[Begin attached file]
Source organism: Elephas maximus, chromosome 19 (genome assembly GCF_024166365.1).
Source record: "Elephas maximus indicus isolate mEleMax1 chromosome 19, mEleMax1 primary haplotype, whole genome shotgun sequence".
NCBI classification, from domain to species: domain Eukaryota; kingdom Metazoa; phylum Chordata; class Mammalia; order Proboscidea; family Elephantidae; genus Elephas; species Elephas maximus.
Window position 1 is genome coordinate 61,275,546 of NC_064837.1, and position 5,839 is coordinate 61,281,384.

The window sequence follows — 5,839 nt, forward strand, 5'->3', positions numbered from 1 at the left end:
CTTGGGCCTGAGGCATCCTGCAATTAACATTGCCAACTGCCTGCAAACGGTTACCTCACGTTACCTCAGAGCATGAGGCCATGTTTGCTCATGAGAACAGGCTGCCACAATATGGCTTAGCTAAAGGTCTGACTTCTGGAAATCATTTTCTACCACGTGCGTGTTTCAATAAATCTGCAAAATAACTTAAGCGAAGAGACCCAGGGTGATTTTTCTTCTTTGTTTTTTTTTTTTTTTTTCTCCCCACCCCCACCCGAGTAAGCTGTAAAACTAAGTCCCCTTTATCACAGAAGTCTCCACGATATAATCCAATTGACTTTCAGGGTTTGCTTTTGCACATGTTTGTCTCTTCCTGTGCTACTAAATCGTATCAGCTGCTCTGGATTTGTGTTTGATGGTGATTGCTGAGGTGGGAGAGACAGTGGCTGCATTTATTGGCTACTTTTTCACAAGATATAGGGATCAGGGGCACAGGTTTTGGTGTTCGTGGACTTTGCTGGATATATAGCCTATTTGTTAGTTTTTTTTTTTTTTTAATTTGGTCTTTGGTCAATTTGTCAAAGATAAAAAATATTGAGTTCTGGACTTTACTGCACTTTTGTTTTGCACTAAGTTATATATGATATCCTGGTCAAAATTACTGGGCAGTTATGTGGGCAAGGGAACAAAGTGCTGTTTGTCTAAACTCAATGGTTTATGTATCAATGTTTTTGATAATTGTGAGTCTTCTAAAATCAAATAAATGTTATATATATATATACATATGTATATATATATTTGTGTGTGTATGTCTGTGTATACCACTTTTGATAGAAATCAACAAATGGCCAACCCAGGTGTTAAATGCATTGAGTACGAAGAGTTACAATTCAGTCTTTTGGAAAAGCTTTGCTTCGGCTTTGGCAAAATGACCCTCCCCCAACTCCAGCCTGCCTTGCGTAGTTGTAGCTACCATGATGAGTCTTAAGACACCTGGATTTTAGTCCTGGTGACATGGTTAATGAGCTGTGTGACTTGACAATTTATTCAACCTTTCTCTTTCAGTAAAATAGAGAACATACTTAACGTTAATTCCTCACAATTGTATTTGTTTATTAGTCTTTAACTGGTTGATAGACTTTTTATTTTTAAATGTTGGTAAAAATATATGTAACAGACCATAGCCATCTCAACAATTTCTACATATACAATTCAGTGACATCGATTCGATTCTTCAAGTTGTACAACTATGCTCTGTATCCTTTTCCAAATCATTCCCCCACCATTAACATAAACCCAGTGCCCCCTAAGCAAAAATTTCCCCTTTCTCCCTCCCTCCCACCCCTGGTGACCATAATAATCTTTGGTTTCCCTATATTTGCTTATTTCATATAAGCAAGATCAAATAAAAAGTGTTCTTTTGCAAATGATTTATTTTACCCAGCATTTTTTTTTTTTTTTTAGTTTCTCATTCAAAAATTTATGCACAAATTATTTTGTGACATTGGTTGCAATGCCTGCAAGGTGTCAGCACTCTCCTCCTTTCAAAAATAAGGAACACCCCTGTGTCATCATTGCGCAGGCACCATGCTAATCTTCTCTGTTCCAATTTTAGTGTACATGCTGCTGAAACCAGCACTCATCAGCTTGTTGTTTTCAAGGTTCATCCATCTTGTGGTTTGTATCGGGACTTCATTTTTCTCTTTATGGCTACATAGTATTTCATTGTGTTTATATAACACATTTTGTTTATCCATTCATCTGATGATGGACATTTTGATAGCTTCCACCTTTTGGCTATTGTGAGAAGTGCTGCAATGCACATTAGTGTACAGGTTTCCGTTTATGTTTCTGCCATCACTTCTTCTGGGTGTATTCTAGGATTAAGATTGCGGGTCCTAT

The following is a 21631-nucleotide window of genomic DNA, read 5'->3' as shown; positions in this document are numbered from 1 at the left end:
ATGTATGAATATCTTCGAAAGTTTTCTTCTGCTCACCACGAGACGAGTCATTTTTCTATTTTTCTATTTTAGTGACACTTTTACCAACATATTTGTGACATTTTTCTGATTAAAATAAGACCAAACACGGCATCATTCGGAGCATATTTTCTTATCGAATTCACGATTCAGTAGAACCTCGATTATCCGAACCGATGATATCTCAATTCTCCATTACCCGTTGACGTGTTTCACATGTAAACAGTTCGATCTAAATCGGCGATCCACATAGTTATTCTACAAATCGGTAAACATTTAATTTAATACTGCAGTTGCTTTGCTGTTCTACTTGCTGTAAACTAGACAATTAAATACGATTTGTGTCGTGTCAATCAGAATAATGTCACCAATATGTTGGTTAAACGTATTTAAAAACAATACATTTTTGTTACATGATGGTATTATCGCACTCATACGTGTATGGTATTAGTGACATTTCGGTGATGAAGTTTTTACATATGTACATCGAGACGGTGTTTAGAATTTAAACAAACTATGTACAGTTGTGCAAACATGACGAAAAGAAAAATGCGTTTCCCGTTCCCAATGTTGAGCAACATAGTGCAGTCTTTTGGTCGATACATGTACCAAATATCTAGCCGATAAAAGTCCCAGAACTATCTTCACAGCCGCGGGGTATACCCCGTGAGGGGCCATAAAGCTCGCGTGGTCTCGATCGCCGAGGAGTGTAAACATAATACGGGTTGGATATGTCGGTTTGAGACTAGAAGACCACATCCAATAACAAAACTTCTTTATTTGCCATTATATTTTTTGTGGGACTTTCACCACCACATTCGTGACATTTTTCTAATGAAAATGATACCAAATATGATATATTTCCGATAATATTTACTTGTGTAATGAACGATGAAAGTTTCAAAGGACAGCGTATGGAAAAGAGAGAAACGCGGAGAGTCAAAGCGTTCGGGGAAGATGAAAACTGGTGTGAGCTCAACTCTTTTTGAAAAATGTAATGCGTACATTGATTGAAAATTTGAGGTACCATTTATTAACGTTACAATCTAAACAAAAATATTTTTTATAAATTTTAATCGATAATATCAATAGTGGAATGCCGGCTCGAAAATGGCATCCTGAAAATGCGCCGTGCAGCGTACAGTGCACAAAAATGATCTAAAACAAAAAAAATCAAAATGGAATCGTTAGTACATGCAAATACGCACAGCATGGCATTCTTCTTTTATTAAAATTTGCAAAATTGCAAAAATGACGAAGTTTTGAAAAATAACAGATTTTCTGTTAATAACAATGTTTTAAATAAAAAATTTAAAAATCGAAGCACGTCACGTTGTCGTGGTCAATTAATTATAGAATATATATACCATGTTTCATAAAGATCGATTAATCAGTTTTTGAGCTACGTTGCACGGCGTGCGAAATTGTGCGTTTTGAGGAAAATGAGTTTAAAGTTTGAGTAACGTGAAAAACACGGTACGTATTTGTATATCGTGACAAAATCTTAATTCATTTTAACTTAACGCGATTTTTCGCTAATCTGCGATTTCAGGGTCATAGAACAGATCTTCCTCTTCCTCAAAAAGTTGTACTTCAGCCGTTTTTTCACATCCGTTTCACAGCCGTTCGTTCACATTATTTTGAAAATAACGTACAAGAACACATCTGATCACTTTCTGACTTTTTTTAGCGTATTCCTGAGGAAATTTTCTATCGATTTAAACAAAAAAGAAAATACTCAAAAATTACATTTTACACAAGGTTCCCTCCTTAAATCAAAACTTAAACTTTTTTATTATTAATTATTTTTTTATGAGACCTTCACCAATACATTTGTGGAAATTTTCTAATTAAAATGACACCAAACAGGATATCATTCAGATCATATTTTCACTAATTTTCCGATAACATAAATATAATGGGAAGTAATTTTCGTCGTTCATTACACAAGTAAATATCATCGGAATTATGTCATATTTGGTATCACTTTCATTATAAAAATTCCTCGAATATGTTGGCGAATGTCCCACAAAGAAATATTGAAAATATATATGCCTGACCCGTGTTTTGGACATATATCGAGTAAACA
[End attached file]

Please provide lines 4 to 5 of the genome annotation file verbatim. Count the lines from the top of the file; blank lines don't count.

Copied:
Window position 1 is genome coordinate 61,275,546 of NC_064837.1, and position 5,839 is coordinate 61,281,384.

The window sequence follows — 5,839 nt, forward strand, 5'->3', positions numbered from 1 at the left end: